Puslapio vaizdai

And ever the fitful gusts between
A sound came from the land;

It was the sound of the trampling surf
On the rocks and the hard sea-sand.

The breakers were right beneath her bows,
She drifted a dreary wreck,

And a whooping billow swept the crew
Like icicles from her deck.

She struck where the white and fleecy waves
Looked soft as carded wool,

But the cruel rocks they gored her side
Like the horns of an angry bull.

Her rattling shrouds, all sheathed in ice,
With the masts went by the board:
Like a vessel of glass she stove and sank,-
Ho! ho! the breakers roared!

At daybreak, on the bleak sea-beach
A fisherman stood aghast

To see the form of a maiden fair

Lashed close to a drifting mast.

The salt sea was frozen on her breast,
The salt tears in her eyes;

And he saw her hair, like the brown sea-weed,
On the billows fall and rise.

Such was the wreck of the Hesperus,
In the midnight and the snow!

Romance and


Romance Christ save us all from a death like this
On the reef of Norman's Woe!




A Greyport Legend

They ran through the streets of the seaport town;
They peered from the decks of the ships that


The cold sea-fog that comes whitening down
Was never as cold or white as they.


Ho, Starbuck, and Pinckney, and Tenterden,

Run for your shallops, gather your men, Scatter your boats on the lower bay!"

Good cause for fear! In the thick midday
The hulk that lay by the rotting pier,
Filled with the children in happy play,
Parted its moorings and drifted clear;
Drifted clear beyond reach or call,—
Thirteen children they were in all,-

All adrift in the lower bay!

Said a hard-faced skipper, "God help us all!
She will not float till the turning tide!"
Said his wife," My darling will hear my call.

Whether in sea or heaven she bide!"

And she lifted a quavering voice and high, Wild and strange as a sea-bird's cry, Till they shuddered and wondered at her side.

The fog drove down on each laboring crew,

Veiled each from each and the sky and shore;
There was not a sound but the breath they drew,
And the lap of water and creak of oar.

And they felt the breath of the downs
fresh blown

O'er leagues of clover and cold gray stone, But not from the lips that had gone before.

They came no more. But they tell the tale

That, when fogs are thick on the harbor reef, The mackerel-fishers shorten sail;

For the signal they know will bring relief,
For the voices of children, still at play
In a phantom-hulk that drifts alway
Through channels whose waters never fail.

It is but a foolish shipman's tale,
A theme for a poet's idle page;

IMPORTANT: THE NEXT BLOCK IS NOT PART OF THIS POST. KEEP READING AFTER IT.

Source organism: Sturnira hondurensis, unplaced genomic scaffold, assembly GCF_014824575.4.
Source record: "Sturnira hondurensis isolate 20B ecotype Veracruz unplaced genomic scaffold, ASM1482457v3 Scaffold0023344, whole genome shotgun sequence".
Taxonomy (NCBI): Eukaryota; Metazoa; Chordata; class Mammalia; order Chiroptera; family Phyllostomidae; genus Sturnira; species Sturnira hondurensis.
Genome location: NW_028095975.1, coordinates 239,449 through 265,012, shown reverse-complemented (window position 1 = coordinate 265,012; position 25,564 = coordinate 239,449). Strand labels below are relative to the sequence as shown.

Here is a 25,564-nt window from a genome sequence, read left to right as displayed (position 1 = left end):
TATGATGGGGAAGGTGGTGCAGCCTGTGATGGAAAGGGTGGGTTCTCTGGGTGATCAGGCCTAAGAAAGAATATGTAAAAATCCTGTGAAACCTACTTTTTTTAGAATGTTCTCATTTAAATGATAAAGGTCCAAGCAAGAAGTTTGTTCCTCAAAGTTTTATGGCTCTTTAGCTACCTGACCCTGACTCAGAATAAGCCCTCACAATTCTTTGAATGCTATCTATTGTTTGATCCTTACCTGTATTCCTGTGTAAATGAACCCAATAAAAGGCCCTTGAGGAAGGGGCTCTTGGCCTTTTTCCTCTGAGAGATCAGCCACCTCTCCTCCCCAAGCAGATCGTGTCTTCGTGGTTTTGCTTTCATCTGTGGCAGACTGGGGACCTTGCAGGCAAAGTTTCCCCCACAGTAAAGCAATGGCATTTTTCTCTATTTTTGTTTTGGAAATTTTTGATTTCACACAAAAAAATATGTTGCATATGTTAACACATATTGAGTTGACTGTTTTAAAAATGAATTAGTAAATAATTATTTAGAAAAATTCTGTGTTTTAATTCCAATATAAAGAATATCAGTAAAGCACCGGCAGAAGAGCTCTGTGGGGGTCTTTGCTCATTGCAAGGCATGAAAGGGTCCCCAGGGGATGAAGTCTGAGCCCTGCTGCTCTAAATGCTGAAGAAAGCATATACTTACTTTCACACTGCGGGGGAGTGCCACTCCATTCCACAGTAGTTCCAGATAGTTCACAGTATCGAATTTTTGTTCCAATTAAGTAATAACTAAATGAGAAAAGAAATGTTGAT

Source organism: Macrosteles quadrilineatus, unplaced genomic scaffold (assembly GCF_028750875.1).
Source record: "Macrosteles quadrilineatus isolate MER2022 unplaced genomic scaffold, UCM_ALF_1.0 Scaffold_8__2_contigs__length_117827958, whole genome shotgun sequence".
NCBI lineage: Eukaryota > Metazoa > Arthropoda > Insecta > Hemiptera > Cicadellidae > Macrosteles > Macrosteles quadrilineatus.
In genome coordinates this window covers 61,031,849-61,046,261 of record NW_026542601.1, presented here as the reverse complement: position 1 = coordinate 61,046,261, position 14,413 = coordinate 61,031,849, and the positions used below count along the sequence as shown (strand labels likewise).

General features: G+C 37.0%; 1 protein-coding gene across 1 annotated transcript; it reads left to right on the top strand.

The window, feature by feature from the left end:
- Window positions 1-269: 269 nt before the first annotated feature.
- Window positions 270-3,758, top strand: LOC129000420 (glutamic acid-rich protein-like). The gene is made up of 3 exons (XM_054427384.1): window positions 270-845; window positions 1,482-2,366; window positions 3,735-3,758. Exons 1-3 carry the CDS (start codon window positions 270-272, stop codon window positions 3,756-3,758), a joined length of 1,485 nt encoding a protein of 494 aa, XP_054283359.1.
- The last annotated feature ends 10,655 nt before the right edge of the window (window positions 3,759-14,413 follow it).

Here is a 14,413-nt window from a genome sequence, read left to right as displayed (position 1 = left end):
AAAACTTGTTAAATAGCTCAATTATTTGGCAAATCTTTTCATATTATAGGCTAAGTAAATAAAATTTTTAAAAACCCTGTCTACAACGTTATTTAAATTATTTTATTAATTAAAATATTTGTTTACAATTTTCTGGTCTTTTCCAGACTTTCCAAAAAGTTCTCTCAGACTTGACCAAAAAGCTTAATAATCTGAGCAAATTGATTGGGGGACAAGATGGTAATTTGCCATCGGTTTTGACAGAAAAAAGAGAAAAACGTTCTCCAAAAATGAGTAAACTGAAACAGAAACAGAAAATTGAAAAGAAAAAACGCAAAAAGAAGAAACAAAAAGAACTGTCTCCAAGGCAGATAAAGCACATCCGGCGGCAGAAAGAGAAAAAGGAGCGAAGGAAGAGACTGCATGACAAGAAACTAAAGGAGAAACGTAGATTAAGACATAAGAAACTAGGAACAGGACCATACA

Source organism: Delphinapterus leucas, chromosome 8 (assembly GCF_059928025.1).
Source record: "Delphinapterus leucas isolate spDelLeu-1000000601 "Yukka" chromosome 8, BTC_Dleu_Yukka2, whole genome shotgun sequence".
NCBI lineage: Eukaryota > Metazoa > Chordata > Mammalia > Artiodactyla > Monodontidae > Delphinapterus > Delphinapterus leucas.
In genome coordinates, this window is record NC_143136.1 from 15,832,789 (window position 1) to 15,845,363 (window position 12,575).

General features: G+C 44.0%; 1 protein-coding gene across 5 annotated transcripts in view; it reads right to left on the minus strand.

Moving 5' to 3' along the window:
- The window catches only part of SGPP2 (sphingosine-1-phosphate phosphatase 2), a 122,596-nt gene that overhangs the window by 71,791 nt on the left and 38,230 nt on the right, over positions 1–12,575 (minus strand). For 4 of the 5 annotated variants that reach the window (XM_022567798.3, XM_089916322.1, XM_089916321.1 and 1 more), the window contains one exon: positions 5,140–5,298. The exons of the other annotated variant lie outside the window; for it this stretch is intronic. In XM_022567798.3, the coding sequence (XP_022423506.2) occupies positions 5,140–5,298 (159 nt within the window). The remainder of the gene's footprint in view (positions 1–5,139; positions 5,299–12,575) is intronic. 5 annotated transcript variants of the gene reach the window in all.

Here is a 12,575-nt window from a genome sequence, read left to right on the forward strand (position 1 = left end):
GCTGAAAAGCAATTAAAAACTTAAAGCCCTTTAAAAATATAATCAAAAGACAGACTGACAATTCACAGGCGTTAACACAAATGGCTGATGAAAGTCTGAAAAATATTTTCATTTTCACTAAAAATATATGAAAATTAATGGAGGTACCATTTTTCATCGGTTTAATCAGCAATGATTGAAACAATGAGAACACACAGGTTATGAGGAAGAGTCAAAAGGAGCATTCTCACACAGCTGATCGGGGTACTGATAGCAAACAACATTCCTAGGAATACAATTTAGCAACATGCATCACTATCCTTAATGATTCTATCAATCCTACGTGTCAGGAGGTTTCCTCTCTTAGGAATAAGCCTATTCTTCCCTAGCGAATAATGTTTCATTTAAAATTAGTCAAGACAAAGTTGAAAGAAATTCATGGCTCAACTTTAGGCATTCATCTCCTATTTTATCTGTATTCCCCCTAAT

But still, when the mists of doubt prevail,
And we lie becalmed by the shores of age,

We hear from the misty troubled shore The voice of the children gone before, Drawing the soul to its anchorage!


Romance and Reality




The Glove and the Lions

King Francis was a hearty king, and loved a royal sport,

And one day as his lions fought, sat looking on the court;

The nobles filled the benches, with the ladies in their pride,

And 'mongst them sat the Count de Lorge, with one for whom he sighed :

And truly 'twas a gallant thing to see that crowning show,

Valour and love, and a king above, and the royal beasts below.

Ramp'd and roar'd the lions, with horrid laughing jaws;

They bit, they glared, gave blows like beams, a wind went with their paws;

With wallowing might and stifled roar they rolled on one another,

Till all the pit with sand and mane was in a thunderous smother;

The bloody foam above the bars came whisking
through the air;
Said Francis then, " Faith, gentlemen, we're bet-
ter here than there."


De Lorge's love o’erheard the king,—a beauteous Romance

lively dame

With smiling lips and sharp bright eyes, which

always seem'd the same:

She thought, "The Count, my lover, is brave as brave can be;

He surely would do wondrous things to show his love of me;

King, ladies, lovers, all look on; the occasion is divine;

I'll drop my glove, to prove his love; great glory will be mine."

She dropp'd her glove, to prove his love, then look'd at him and smiled;

He bowed, and in a moment leapt among the lions wild:

His leap was quick, return was quick, he has regain'd his place,

Then threw the glove, but not with love, right in the lady's face.

"Well done!" cried Francis, "bravely done!" and he rose from where he sat:

"No love," quoth he, "but vanity, sets love a task like that."




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